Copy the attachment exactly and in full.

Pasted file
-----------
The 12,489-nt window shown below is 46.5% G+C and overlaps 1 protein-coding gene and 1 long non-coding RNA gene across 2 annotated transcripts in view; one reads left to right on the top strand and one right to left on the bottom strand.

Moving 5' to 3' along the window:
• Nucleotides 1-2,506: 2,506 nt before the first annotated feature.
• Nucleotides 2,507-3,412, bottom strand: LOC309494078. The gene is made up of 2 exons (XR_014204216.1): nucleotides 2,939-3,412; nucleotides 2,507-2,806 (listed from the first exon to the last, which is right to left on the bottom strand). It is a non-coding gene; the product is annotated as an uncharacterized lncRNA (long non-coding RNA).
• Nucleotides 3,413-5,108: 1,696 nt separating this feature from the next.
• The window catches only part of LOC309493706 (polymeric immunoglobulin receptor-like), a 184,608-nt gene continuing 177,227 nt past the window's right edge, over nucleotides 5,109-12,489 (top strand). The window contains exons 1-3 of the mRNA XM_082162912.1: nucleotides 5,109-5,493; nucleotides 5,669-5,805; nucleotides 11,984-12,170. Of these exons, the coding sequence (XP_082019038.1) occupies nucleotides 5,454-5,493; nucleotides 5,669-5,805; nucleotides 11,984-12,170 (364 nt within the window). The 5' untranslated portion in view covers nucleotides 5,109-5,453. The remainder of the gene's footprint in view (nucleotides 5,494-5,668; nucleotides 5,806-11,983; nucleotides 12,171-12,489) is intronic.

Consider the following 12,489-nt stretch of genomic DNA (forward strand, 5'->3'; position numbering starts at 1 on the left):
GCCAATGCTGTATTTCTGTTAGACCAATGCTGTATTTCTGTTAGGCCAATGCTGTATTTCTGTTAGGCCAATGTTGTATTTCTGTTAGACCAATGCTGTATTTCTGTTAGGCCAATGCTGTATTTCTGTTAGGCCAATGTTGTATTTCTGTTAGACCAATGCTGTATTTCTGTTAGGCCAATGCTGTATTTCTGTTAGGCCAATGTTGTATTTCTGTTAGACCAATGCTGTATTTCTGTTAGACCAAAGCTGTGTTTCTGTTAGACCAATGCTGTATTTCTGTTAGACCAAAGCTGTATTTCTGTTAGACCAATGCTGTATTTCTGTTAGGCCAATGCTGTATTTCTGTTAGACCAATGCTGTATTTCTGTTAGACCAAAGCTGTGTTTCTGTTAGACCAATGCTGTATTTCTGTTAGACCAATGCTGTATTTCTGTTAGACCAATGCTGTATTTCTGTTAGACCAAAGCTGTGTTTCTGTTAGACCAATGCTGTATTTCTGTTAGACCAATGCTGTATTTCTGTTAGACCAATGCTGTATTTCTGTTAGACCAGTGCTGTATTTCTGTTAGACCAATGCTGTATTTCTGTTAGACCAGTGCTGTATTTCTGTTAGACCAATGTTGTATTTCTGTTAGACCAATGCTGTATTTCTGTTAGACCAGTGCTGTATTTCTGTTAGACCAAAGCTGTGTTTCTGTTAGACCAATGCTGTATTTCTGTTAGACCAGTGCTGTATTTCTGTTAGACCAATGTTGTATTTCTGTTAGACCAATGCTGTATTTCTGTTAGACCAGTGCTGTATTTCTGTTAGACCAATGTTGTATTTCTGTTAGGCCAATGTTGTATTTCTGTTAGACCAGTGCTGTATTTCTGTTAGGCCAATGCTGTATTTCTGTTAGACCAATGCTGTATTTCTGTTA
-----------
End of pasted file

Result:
The 12,489-nt window shown below is 46.5% G+C and overlaps 1 protein-coding gene and 1 long non-coding RNA gene across 2 annotated transcripts in view; one reads left to right on the top strand and one right to left on the bottom strand.

Moving 5' to 3' along the window:
• Nucleotides 1-2,506: 2,506 nt before the first annotated feature.
• Nucleotides 2,507-3,412, bottom strand: LOC309494078. The gene is made up of 2 exons (XR_014204216.1): nucleotides 2,939-3,412; nucleotides 2,507-2,806 (listed from the first exon to the last, which is right to left on the bottom strand). It is a non-coding gene; the product is annotated as an uncharacterized lncRNA (long non-coding RNA).
• Nucleotides 3,413-5,108: 1,696 nt separating this feature from the next.
• The window catches only part of LOC309493706 (polymeric immunoglobulin receptor-like), a 184,608-nt gene continuing 177,227 nt past the window's right edge, over nucleotides 5,109-12,489 (top strand). The window contains exons 1-3 of the mRNA XM_082162912.1: nucleotides 5,109-5,493; nucleotides 5,669-5,805; nucleotides 11,984-12,170. Of these exons, the coding sequence (XP_082019038.1) occupies nucleotides 5,454-5,493; nucleotides 5,669-5,805; nucleotides 11,984-12,170 (364 nt within the window). The 5' untranslated portion in view covers nucleotides 5,109-5,453. The remainder of the gene's footprint in view (nucleotides 5,494-5,668; nucleotides 5,806-11,983; nucleotides 12,171-12,489) is intronic.

Consider the following 12,489-nt stretch of genomic DNA (forward strand, 5'->3'; position numbering starts at 1 on the left):
GCCAATGCTGTATTTCTGTTAGACCAATGCTGTATTTCTGTTAGGCCAATGCTGTATTTCTGTTAGGCCAATGTTGTATTTCTGTTAGACCAATGCTGTATTTCTGTTAGGCCAATGCTGTATTTCTGTTAGGCCAATGTTGTATTTCTGTTAGACCAATGCTGTATTTCTGTTAGGCCAATGCTGTATTTCTGTTAGGCCAATGTTGTATTTCTGTTAGACCAATGCTGTATTTCTGTTAGACCAAAGCTGTGTTTCTGTTAGACCAATGCTGTATTTCTGTTAGACCAAAGCTGTATTTCTGTTAGACCAATGCTGTATTTCTGTTAGGCCAATGCTGTATTTCTGTTAGACCAATGCTGTATTTCTGTTAGACCAAAGCTGTGTTTCTGTTAGACCAATGCTGTATTTCTGTTAGACCAATGCTGTATTTCTGTTAGACCAATGCTGTATTTCTGTTAGACCAAAGCTGTGTTTCTGTTAGACCAATGCTGTATTTCTGTTAGACCAATGCTGTATTTCTGTTAGACCAATGCTGTATTTCTGTTAGACCAGTGCTGTATTTCTGTTAGACCAATGCTGTATTTCTGTTAGACCAGTGCTGTATTTCTGTTAGACCAATGTTGTATTTCTGTTAGACCAATGCTGTATTTCTGTTAGACCAGTGCTGTATTTCTGTTAGACCAAAGCTGTGTTTCTGTTAGACCAATGCTGTATTTCTGTTAGACCAGTGCTGTATTTCTGTTAGACCAATGTTGTATTTCTGTTAGACCAATGCTGTATTTCTGTTAGACCAGTGCTGTATTTCTGTTAGACCAATGTTGTATTTCTGTTAGGCCAATGTTGTATTTCTGTTAGACCAGTGCTGTATTTCTGTTAGGCCAATGCTGTATTTCTGTTAGACCAATGCTGTATTTCTGTTA